50 years ago, the way we navigated around Britain changed. The government had commissioned two designers - Margaret Calvert and Jock Kinneir - to create a unified way to lay out road signs that would make it easier for drivers to quickly read and understand signs, and these were rolled out across the countries to create a system that remains today.
50 year later, 42 of the UK's leading graphics designers and artists have paid tribute to this by creating their own versions of road signs - some funny, some thoughtful and some just taking the piss.
The project was curated by Made North and forms the basis of a free exhibition at London's Design Museum. The museum is also showing off some of Jock and Margaret's original designs including a version of the Road Works sign created for the exhibition by Margaret.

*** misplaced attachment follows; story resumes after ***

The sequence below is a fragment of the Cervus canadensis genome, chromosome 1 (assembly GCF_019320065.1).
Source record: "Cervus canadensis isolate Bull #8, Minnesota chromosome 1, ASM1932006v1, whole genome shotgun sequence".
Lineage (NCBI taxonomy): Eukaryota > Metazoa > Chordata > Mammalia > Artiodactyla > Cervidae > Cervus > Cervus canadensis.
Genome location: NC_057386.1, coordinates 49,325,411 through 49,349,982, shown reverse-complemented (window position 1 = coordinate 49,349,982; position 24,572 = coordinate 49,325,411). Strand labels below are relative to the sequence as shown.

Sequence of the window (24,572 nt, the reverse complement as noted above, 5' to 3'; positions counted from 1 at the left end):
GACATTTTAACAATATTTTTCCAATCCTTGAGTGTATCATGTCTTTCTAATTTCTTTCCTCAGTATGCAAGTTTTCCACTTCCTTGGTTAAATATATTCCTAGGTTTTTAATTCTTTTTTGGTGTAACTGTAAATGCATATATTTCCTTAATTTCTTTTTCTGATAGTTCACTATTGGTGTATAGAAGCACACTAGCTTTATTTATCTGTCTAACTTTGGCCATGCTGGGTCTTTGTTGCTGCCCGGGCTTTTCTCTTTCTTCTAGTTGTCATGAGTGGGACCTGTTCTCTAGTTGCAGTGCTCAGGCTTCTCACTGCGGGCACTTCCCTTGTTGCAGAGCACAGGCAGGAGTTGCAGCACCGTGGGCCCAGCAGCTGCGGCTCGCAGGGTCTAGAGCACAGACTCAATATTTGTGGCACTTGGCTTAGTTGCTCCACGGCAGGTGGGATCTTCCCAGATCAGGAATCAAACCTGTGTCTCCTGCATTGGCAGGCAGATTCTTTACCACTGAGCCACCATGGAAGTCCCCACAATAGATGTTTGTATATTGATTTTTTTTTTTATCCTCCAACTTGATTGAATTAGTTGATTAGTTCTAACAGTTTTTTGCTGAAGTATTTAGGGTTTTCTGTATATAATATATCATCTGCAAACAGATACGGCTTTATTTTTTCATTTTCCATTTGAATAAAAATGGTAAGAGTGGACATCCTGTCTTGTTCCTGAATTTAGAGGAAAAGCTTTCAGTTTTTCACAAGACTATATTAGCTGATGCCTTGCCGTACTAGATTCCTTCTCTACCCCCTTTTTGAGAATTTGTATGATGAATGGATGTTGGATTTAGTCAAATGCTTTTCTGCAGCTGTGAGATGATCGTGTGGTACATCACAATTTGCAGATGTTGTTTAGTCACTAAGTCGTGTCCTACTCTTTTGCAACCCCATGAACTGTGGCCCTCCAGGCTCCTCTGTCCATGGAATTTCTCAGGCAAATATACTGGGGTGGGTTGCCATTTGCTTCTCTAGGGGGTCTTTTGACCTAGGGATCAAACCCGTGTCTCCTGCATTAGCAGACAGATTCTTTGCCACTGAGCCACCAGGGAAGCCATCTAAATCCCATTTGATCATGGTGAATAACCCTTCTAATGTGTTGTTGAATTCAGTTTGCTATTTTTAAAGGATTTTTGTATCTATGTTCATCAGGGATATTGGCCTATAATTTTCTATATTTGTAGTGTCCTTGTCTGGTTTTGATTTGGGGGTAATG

Image: Road sign by Mark Bonner of GBH. Watch our interview with Mark.
Designers taking part include A Practice for Everyday Life, Andy Altmann of Why Not Associates, Ian Anderson of The Designers Republic, Jonathan Barnbrook, Sir Peter Blake, Neville Brody, Tony Brook of Spin, Anthony Burrill, Sir Terence Conran, Ilse Crawford, Mike Dempsey, Fuel, Malcolm Garrett, Kate Gibb, Graphic Thought Facility, Betty Jackson, Dominic Lippa, Morag Myerscough, Vaughan Oliver, Julian Opie, Richard Rogers and Rob Ryan.
Image: Road sign by Alan Dye of NB Studio.
The museum is selling limited edition prints and button badges of the 1965 road signs.
Image: Road sign by Aubrey Powell of Hipgnosis.
In November, a book about road sign design, featuring the reworked posters, will be released.
Image: Road sign by Betty Jackson.
Image: Road sign by Fuel.
Image: Road sign by Graphic Thought Facility.
Image: Road sign by Henrik Kubel.
Image: Road sign by Jonathan Barnbrook.
Image: Road sign by Mike Dempsey.
Image: Road sign by Quentin Newark.
Image: Road sign by Sara De Bondt.
Image: Road sign by Tony Brook.
Image: Road sign by Vaughn Oliver.